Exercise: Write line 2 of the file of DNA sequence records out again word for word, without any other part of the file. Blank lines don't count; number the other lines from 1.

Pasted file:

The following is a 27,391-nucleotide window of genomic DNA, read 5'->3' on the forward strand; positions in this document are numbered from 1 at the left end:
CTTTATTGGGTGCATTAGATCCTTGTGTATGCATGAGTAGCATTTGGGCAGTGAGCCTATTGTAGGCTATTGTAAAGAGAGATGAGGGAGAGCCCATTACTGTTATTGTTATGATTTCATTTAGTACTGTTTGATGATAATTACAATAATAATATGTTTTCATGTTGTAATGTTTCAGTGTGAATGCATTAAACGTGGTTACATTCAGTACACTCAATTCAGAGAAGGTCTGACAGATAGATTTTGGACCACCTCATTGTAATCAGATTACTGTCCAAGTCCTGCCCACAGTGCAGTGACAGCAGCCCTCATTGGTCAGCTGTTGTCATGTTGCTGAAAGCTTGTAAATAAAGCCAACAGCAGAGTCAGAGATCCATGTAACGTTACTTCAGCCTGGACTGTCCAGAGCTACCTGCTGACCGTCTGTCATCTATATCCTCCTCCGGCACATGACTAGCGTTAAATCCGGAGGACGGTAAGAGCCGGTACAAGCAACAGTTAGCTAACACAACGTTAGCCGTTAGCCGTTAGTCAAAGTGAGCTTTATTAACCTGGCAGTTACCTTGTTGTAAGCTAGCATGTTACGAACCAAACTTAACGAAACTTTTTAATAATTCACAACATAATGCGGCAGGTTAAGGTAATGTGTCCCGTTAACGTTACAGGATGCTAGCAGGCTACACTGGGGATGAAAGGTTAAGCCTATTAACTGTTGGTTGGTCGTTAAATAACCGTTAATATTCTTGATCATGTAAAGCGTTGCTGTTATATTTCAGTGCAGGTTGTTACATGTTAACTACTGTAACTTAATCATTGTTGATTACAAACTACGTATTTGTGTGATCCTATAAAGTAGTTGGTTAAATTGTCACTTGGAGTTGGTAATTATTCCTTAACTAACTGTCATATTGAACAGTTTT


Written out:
CTTTATTGGGTGCATTAGATCCTTGTGTATGCATGAGTAGCATTTGGGCAGTGAGCCTATTGTAGGCTATTGTAAAGAGAGATGAGGGAGAGCCCATTACTGTTATTGTTATGATTTCATTTAGTACTGTTTGATGATAATTACAATAATAATATGTTTTCATGTTGTAATGTTTCAGTGTGAATGCATTAAACGTGGTTACATTCAGTACACTCAATTCAGAGAAGGTCTGACAGATAGATTTTGGACCACCTCATTGTAATCAGATTACTGTCCAAGTCCTGCCCACAGTGCAGTGACAGCAGCCCTCATTGGTCAGCTGTTGTCATGTTGCTGAAAGCTTGTAAATAAAGCCAACAGCAGAGTCAGAGATCCATGTAACGTTACTTCAGCCTGGACTGTCCAGAGCTACCTGCTGACCGTCTGTCATCTATATCCTCCTCCGGCACATGACTAGCGTTAAATCCGGAGGACGGTAAGAGCCGGTACAAGCAACAGTTAGCTAACACAACGTTAGCCGTTAGCCGTTAGTCAAAGTGAGCTTTATTAACCTGGCAGTTACCTTGTTGTAAGCTAGCATGTTACGAACCAAACTTAACGAAACTTTTTAATAATTCACAACATAATGCGGCAGGTTAAGGTAATGTGTCCCGTTAACGTTACAGGATGCTAGCAGGCTACACTGGGGATGAAAGGTTAAGCCTATTAACTGTTGGTTGGTCGTTAAATAACCGTTAATATTCTTGATCATGTAAAGCGTTGCTGTTATATTTCAGTGCAGGTTGTTACATGTTAACTACTGTAACTTAATCATTGTTGATTACAAACTACGTATTTGTGTGATCCTATAAAGTAGTTGGTTAAATTGTCACTTGGAGTTGGTAATTATTCCTTAACTAACTGTCATATTGAACAGTTTT